Tiếng Việt


The International Conference on Cancer Prevention and Control

Cancer is very difficult to cure in its later stages and is becoming a major threat worldwide because of the rapid increase in patients.
The International Conference on Cancer Prevention and Control was jointly held by DTU and the “Fostering Innovation through Research, Science and Technology (FIRST)” project on November 9, and attended by Vietnamese and foreign scientists. The talks presented research on the latest ways of preventing and controlling cancer.
Lifestyle changes to prevent cancer
Scientists now believe that cancer can also be caused by personal lifestyles choices, as well as by genetic mutations, exposure to harmful chemicals and so on, which raises peoples’ hopes. However, the determination of individuals and communities is vital in improving cancer prevention.
H?i th?o Qu?c t? v? Phòng ch?ng và Ki?m soát Ung thu t?i Ð?i h?c Duy Tân
(From left to right) Professor Walter C. Willett, Harvard School of Public Health; Professor Robert J. Turesky, University of Minnesota; Dr. Rashmi Sinha, National Institute of Health; and Dr. Motoki Iwasaki, National Cancer Center of Japan
The scientists presented several causes of cancer, including lifestyle and food. Professor Turesky said: “Proper nutrition is vital, as unhealthy food is a major cause of cancer. Many chemicals are added in food preparation and preservation. For example, the overcooking meat forms heterocyclic aromatic amines, which can cause liver, pancreatic, stomach, intestinal, prostate and mammary cancer. Over-consumption of Aristolochia herbs can produce toxic acristolochic acid, which can seriously affect the kidneys and cause urinary tract carcinoma.”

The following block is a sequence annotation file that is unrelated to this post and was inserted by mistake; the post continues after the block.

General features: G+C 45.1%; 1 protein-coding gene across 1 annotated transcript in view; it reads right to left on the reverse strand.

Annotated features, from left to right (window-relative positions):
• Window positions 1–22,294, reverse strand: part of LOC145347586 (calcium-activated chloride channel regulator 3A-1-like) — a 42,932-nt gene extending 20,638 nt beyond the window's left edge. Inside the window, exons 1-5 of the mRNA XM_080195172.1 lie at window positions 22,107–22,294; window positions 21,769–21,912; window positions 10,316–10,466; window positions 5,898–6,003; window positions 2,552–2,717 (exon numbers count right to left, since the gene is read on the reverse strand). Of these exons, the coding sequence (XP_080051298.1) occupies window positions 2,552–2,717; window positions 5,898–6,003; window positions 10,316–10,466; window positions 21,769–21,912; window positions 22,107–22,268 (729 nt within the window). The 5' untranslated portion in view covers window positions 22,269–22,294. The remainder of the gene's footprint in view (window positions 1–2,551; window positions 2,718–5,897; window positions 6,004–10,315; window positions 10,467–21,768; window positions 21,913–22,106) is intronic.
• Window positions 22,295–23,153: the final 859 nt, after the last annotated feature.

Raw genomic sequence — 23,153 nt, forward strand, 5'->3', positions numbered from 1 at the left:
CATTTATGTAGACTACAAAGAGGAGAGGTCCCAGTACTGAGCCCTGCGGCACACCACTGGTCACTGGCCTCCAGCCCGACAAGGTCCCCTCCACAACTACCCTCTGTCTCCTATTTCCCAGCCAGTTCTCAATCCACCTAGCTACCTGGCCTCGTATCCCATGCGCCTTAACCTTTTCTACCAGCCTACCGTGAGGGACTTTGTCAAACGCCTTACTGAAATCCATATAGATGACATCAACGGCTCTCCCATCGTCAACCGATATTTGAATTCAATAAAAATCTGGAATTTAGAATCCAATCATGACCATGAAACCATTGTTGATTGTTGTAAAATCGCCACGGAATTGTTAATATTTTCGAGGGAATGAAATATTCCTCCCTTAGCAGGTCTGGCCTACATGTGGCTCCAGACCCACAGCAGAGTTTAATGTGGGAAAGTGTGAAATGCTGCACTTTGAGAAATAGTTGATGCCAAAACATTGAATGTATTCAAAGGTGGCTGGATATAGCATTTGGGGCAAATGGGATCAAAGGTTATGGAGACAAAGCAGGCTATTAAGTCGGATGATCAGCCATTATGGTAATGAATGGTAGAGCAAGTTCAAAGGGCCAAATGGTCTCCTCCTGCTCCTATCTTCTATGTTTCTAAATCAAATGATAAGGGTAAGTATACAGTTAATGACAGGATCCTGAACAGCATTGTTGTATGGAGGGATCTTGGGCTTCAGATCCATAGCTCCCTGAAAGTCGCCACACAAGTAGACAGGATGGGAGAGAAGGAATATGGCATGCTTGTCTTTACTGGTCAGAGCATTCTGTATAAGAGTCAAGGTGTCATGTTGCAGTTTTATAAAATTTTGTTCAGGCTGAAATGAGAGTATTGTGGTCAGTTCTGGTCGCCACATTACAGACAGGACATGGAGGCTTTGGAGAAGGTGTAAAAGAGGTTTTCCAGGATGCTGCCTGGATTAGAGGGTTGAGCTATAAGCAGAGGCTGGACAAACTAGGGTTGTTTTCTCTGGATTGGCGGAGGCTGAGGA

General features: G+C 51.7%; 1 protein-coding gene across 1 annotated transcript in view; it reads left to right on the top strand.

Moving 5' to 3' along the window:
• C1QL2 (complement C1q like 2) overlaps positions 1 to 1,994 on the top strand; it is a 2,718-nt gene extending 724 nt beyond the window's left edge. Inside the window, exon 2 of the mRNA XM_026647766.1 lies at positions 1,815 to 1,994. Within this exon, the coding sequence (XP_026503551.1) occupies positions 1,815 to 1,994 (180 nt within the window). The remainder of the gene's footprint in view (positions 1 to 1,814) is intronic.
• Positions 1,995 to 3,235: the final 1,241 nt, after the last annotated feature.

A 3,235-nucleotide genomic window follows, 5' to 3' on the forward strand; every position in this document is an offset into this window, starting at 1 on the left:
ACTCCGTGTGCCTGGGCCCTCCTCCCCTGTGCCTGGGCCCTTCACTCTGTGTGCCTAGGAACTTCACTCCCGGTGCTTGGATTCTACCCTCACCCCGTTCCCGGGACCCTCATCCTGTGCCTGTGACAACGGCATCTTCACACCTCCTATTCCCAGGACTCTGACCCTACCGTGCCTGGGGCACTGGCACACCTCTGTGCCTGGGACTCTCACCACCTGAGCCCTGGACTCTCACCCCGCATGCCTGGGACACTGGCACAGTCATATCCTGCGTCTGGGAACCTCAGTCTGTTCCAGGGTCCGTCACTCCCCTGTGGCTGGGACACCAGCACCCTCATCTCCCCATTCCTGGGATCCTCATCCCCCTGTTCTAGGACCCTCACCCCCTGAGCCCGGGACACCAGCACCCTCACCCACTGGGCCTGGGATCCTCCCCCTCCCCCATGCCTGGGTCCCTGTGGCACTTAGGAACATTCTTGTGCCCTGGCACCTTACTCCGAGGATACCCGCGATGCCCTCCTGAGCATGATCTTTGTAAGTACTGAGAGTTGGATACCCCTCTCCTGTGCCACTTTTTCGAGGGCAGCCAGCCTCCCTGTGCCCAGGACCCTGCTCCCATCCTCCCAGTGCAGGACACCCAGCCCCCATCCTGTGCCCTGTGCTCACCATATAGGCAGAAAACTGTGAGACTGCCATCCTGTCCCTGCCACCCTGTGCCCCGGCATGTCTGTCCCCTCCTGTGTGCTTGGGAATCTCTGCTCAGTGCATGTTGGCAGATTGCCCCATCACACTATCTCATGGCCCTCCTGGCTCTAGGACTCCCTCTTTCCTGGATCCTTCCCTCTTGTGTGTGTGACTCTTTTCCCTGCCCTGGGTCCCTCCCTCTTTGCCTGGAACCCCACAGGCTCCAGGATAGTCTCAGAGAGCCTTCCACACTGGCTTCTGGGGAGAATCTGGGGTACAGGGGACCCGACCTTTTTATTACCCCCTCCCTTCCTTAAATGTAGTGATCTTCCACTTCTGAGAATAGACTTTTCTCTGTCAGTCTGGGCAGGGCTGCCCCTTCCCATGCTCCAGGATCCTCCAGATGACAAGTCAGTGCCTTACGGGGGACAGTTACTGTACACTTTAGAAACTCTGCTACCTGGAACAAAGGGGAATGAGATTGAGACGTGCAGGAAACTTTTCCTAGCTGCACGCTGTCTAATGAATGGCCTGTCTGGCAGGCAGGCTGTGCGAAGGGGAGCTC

The others supported his opinion and added that eating too much red meat, over-cooking or over-baking food, eating moldy food or storing it for too long all increase the risk of cancer.
Bad habits can also cause cancer and many other diseases. Professor Willett has published 1,521 papers and is a famous international nutritionist and epidemiologist. He pointed out that uncontrolled obesity in youngsters increases their risk of diabetes, heart disease and cancer later on. In her talk “The role of microbiome in diet, obesity, and cancer”, Dr. Sinha confirmed that uncontrolled eating leading to obesity is very dangerous.
From another perspective, Ms. Lai Thi Minh Hang presented her detailed research on “Waterpipe tobacco smoking presents a gastric cancer risk among Vietnamese men”. When tobacco is lit, the tip can reach temperatures as high as 950 °C and produce seven thousand different chemicals. Waterpipe smoking can also lead to a 6 to 15-fold increase in carbon monoxide levels, taking away the oxygen and threatening those with weakened coronary arteries and lead to pulmonary, bladder, prostate, gastric, and other types of cancer.
H?i th?o Qu?c t? v? Phòng ch?ng và Ki?m soát Ung thu t?i Ð?i h?c Duy Tân
The scientists at the conference
While cancer can appear at any age, the number young people getting cancer has recently risen dramatically. Associate Professor Le Tran Ngoan from the Hanoi Medical University reported, “In Vietnam, liver and cervical cancer are now widespread. To combat this Vietnam is now providing vaccinations, which are economically effective here. At today’s conference, many of us mentioned proper nutrition. Controlling our diet is attainable if we focus on heathy food, by eating vegetables, poultry, seafood, beans and so on, exercise regularly and refrain from smoking and obesity. Our objective is to simply promote healthy bodies that resist disease, in support of ourselves and our communities.”